Sunday, March 1, 2015

Okay, So Why Gatlin?

I've been asked, "Why did you write about Gatlin?" The short answer is because nobody else has. There are myriad biographies about other Civil War generals, North and South, but none about Gatlin, so I figured somebody should write one. However, there is more to it than just that.

Back in 1999 I ran across a thumbnail sketch of Confederate general Richard Caswell Gatlin in a one-volume Civil War encyclopedia and was surprised to read that he was from Kinston and Lenoir County where I now live and where some of my family lines go way back to colonial days. Naturally, I became curious about him, but there was no biography and no one around here had even heard of him. Geez, I thought, that's just not right. So my search for R. C. Gatlin began.

Most of what I found over the years I had to dig out a sentence at a time. Incessant internet searches yielded precious little, a snippet here, a piece there, but nothing longer than two or three paragraphs. I bought all the books I could find and afford on the Black Hawk War, the  Indian Territory, the Seminole Wars, the Mexican War, and surprisingly, for I had never heard of it, the Utah War; and, of course, the Civil War. Gatlin's West Point classmates and his fellow 7th Infantry officers were fodder for authors and some of those mentioned Gatlin. Over the years, I have come to know Gatlin better than probably anyone else alive today, although Gatlin's personal life before and after his military career still presents some unresolved challenges for me.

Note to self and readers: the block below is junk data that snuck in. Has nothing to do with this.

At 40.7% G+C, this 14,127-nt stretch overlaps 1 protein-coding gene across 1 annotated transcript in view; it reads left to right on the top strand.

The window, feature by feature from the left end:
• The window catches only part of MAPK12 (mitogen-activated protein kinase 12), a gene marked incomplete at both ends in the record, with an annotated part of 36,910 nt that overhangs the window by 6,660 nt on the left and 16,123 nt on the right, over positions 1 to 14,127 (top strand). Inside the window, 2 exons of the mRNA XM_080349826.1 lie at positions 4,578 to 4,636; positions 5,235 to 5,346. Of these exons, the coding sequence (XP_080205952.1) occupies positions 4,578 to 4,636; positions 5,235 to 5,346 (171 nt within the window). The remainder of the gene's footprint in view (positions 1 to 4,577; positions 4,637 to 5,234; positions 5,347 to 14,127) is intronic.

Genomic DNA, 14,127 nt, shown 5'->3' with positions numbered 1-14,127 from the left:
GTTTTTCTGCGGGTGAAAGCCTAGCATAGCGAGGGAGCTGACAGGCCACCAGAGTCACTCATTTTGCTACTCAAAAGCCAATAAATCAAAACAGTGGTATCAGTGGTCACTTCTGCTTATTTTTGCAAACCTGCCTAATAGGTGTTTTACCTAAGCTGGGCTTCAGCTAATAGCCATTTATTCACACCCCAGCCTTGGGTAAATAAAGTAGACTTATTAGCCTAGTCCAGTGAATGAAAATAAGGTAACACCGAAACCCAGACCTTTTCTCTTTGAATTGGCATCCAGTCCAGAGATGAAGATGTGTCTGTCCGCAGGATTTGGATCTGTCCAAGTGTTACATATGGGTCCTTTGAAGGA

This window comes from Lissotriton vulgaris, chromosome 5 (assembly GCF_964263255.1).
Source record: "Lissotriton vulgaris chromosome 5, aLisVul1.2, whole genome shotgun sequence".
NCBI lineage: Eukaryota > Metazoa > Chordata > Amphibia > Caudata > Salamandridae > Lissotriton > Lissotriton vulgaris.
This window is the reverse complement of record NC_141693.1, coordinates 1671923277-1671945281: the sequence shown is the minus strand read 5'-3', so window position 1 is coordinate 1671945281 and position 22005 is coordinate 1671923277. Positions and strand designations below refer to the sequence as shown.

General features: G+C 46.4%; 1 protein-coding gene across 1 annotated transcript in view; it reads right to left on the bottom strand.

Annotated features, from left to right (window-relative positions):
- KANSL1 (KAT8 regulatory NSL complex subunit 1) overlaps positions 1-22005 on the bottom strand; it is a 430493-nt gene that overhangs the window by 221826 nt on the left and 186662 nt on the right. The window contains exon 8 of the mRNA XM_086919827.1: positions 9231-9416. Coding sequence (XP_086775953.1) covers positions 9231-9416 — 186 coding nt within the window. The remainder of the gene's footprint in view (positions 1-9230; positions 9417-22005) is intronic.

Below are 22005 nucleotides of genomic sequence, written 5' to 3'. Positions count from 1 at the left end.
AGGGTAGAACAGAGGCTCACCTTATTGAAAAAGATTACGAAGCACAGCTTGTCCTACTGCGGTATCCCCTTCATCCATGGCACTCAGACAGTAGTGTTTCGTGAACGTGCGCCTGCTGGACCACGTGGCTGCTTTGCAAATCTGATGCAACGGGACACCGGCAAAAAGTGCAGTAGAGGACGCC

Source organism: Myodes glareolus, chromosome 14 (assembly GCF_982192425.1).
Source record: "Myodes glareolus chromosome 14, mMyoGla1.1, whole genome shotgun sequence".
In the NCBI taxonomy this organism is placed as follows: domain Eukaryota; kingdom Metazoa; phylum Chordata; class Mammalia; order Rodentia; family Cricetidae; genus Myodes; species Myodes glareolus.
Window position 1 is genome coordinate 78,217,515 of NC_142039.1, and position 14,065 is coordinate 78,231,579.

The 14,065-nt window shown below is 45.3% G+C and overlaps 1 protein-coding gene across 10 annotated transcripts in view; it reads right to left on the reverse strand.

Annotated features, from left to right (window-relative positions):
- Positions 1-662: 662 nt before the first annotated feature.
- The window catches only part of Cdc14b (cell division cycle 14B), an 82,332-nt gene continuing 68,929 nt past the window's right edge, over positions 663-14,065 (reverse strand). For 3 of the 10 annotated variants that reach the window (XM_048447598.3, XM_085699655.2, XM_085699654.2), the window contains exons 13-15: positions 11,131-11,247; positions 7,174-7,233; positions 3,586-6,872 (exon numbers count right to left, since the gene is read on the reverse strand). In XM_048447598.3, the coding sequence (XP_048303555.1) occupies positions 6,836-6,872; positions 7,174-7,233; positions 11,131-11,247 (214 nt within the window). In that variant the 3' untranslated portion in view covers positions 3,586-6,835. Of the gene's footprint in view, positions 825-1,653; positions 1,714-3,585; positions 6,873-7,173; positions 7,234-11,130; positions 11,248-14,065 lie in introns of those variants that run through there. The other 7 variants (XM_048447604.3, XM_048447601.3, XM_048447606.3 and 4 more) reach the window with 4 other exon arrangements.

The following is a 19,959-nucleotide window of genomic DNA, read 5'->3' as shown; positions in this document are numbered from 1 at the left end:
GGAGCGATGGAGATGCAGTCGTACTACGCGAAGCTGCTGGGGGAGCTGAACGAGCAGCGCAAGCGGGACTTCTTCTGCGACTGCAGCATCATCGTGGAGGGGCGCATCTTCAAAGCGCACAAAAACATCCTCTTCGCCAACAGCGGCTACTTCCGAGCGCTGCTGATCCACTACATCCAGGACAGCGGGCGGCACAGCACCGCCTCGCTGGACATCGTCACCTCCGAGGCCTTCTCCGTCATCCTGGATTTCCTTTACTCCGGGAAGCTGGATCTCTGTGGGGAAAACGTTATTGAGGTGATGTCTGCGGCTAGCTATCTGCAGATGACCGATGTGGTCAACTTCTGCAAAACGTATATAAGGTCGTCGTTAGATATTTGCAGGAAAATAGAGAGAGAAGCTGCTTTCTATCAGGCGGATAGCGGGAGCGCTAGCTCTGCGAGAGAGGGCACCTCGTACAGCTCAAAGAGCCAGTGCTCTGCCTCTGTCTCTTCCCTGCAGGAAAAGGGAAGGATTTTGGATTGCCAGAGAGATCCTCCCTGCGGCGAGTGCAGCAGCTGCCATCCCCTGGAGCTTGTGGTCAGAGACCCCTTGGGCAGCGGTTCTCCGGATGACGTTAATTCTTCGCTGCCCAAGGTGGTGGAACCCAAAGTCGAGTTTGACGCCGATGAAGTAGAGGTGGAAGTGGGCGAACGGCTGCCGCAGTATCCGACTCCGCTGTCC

These days, in the aftermath of tobacco's demise and the disappearance of the textile industry, Kinston and Lenoir County are trying to rebuild their image and economy. A large part of that rebuild centers around Kinston's Civil War experience. Kinston was impacted big time by the Civil War. After the town of New Bern fell and the North Carolina coast was lost to the Yankees, Kinston became the front line of the Confederacy. Then twice in the late 1800s the court houses burned and most of Kinston's early records were lost, along with memories of its history. As its native son, its lifelong sterling ambassador, and its only Confederate general, Gatlin's legend today belongs to Kinston and Lenoir County. I had to get his story into the infosphere. There must be a book about him, there certainly must be. And now there is.

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